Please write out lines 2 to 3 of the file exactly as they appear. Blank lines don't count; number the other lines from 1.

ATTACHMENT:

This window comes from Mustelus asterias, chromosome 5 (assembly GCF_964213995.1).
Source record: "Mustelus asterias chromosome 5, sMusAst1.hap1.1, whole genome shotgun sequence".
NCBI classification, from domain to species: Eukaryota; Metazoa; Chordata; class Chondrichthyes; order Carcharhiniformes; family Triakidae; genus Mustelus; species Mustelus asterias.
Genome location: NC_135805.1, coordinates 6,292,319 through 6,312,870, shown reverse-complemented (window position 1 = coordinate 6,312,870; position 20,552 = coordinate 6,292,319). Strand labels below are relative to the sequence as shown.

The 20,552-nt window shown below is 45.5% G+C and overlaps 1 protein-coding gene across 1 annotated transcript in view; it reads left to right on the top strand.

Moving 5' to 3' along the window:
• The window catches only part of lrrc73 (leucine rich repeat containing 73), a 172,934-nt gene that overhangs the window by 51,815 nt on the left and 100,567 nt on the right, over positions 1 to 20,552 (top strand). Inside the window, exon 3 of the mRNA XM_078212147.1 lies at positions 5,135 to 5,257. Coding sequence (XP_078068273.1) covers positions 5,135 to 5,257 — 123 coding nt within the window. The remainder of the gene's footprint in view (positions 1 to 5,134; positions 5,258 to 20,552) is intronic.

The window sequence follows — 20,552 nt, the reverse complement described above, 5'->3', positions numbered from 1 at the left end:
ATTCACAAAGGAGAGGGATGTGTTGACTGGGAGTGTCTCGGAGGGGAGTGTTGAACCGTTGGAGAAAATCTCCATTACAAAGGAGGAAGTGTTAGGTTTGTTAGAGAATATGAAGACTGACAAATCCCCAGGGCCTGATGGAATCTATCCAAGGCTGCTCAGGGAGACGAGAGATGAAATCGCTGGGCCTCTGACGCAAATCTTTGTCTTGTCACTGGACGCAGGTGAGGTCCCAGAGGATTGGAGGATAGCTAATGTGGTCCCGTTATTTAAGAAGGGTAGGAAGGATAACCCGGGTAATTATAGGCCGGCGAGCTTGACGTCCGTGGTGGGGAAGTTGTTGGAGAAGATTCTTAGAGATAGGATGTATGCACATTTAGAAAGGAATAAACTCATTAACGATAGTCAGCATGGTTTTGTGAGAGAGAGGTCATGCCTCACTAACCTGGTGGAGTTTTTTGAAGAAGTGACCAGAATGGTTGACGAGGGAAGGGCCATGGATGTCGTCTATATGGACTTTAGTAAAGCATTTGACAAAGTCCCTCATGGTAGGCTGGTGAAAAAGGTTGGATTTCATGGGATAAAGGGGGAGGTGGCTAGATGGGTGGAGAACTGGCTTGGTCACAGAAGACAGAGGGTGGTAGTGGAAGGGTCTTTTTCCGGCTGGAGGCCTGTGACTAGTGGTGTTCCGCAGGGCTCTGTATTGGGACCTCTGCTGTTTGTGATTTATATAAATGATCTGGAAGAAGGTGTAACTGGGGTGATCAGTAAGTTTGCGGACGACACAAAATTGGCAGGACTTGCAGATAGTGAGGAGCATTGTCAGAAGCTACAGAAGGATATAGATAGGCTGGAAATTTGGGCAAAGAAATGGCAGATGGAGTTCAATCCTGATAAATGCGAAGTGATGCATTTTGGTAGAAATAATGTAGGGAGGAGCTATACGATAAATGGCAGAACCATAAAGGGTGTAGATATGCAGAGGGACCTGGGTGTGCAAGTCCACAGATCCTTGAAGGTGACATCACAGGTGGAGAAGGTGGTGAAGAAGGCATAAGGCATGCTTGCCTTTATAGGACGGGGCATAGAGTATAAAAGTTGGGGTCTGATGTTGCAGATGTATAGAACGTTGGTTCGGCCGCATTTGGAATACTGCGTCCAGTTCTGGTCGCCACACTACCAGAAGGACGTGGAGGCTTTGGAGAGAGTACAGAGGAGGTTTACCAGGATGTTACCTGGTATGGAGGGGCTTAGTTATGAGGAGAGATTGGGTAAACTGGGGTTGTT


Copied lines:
Source record: "Mustelus asterias chromosome 5, sMusAst1.hap1.1, whole genome shotgun sequence".
NCBI classification, from domain to species: Eukaryota; Metazoa; Chordata; class Chondrichthyes; order Carcharhiniformes; family Triakidae; genus Mustelus; species Mustelus asterias.